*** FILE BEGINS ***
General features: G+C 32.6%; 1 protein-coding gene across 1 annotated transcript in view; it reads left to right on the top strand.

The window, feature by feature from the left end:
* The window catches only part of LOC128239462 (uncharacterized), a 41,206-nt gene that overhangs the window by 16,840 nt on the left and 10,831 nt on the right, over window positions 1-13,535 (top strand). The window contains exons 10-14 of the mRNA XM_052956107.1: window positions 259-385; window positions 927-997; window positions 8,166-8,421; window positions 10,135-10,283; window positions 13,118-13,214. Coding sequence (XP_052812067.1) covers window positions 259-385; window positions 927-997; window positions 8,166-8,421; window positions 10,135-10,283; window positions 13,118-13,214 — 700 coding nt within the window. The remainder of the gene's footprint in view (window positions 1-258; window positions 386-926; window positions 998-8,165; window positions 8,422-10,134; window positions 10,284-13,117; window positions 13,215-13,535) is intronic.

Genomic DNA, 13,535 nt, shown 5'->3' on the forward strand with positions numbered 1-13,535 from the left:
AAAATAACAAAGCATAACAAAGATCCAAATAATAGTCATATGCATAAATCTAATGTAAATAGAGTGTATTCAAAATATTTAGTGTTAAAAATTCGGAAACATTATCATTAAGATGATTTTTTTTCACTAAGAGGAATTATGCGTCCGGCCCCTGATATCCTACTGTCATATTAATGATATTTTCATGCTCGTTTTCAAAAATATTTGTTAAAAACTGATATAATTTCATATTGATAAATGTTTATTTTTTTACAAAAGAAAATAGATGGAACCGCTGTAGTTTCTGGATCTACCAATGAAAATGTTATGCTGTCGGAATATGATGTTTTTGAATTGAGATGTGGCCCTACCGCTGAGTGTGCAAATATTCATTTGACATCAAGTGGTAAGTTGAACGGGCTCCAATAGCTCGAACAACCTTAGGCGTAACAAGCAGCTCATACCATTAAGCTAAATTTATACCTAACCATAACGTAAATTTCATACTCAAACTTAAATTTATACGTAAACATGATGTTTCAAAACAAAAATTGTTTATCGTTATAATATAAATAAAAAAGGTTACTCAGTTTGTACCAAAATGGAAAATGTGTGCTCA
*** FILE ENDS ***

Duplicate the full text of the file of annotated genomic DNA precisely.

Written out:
General features: G+C 32.6%; 1 protein-coding gene across 1 annotated transcript in view; it reads left to right on the top strand.

The window, feature by feature from the left end:
* The window catches only part of LOC128239462 (uncharacterized), a 41,206-nt gene that overhangs the window by 16,840 nt on the left and 10,831 nt on the right, over window positions 1-13,535 (top strand). The window contains exons 10-14 of the mRNA XM_052956107.1: window positions 259-385; window positions 927-997; window positions 8,166-8,421; window positions 10,135-10,283; window positions 13,118-13,214. Coding sequence (XP_052812067.1) covers window positions 259-385; window positions 927-997; window positions 8,166-8,421; window positions 10,135-10,283; window positions 13,118-13,214 — 700 coding nt within the window. The remainder of the gene's footprint in view (window positions 1-258; window positions 386-926; window positions 998-8,165; window positions 8,422-10,134; window positions 10,284-13,117; window positions 13,215-13,535) is intronic.

Genomic DNA, 13,535 nt, shown 5'->3' on the forward strand with positions numbered 1-13,535 from the left:
AAAATAACAAAGCATAACAAAGATCCAAATAATAGTCATATGCATAAATCTAATGTAAATAGAGTGTATTCAAAATATTTAGTGTTAAAAATTCGGAAACATTATCATTAAGATGATTTTTTTTCACTAAGAGGAATTATGCGTCCGGCCCCTGATATCCTACTGTCATATTAATGATATTTTCATGCTCGTTTTCAAAAATATTTGTTAAAAACTGATATAATTTCATATTGATAAATGTTTATTTTTTTACAAAAGAAAATAGATGGAACCGCTGTAGTTTCTGGATCTACCAATGAAAATGTTATGCTGTCGGAATATGATGTTTTTGAATTGAGATGTGGCCCTACCGCTGAGTGTGCAAATATTCATTTGACATCAAGTGGTAAGTTGAACGGGCTCCAATAGCTCGAACAACCTTAGGCGTAACAAGCAGCTCATACCATTAAGCTAAATTTATACCTAACCATAACGTAAATTTCATACTCAAACTTAAATTTATACGTAAACATGATGTTTCAAAACAAAAATTGTTTATCGTTATAATATAAATAAAAAAGGTTACTCAGTTTGTACCAAAATGGAAAATGTGTGCTCA